Becoming one again

How far apart must we be driven before we can come together again? Together we suffer the unrelenting stress of this tension, this hostility, all of us, every one of us, irrespective of our political sympathies. Is this how we reconnect? Do we require one terrible event upon another to bond us as one people?

This is the irony of our days. We come together when bad things happen, hurricanes, floods, mass shootings, the mailing of bombs to those whose political views differ from ours. We respond with shock and sadness, outrage and empathy. We offer solace, prayers, and we search for answers. We are sincere. We want to help others heal.

Yet quickly we blame the Other. It comes naturally, easily, so temptingly to us. Someone is responsible for our national angst. Who? When did our neighbor become our enemy? What drives us apart?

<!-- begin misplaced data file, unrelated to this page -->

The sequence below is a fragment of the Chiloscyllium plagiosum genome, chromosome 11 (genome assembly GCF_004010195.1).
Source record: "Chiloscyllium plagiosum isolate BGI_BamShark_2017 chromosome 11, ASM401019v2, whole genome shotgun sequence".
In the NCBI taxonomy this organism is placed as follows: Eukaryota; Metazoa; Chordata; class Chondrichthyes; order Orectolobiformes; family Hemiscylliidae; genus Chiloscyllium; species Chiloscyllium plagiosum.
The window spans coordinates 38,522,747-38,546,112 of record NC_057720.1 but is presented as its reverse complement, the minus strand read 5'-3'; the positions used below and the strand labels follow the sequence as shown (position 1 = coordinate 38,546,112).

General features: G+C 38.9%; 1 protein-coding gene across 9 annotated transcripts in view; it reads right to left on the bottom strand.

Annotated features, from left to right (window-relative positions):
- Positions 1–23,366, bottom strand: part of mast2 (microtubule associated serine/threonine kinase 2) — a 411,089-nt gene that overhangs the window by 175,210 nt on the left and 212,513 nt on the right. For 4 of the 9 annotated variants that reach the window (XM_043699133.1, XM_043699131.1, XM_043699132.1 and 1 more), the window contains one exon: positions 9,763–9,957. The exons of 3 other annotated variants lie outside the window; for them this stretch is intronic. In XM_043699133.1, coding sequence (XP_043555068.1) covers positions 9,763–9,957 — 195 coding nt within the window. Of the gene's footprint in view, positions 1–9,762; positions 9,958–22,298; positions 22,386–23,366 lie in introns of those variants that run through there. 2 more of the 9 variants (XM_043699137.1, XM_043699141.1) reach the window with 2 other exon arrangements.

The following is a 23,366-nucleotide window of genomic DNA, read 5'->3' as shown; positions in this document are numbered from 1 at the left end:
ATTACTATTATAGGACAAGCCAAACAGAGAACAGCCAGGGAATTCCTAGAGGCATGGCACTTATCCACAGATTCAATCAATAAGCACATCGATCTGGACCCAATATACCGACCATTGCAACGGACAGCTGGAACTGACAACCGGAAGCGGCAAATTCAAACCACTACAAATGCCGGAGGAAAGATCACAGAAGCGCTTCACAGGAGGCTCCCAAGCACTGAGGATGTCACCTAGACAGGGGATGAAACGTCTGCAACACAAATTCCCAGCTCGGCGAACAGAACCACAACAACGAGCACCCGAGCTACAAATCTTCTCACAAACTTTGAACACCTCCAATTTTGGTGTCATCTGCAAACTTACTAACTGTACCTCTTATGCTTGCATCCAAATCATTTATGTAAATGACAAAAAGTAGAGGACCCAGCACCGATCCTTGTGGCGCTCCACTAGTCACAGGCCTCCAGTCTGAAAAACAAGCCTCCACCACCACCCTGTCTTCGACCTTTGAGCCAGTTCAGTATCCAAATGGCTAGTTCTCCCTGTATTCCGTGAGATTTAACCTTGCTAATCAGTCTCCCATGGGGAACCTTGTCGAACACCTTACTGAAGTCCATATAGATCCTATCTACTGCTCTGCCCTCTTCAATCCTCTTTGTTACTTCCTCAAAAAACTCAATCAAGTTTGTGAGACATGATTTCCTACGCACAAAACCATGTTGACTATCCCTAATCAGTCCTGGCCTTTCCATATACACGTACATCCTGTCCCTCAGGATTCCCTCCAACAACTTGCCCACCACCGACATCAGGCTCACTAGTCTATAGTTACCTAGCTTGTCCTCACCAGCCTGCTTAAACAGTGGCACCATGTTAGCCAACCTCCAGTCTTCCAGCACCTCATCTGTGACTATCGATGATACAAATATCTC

Our president generously sows the seeds of discontent and distrust as he seeks to help his political allies by demonizing others. He blames the messengers, an ages-old tactic of despots, and his supporters cheer. So we blame him for our national malaise. Those who support him blame the messengers even as they labor to report the facts, the truth. They trust the president, preferring his version of truth.

Truth and trust. Casualties in this battle for loyalty, votes, power, control.

My one new year’s resolution as 2018 began was to seek to understand those whose political views differ from my own. Recently a friend asked me with a chuckle how that project is going so far. This year is nearly over, and I’m still working at it. I am finding the process easier when I make an effort to love them first. That part comes easy; understanding their political views is much tougher. But It’s a challenge I welcome and one I recommend for all of us to try.

Loving first. Maybe that’s how we can become one again.

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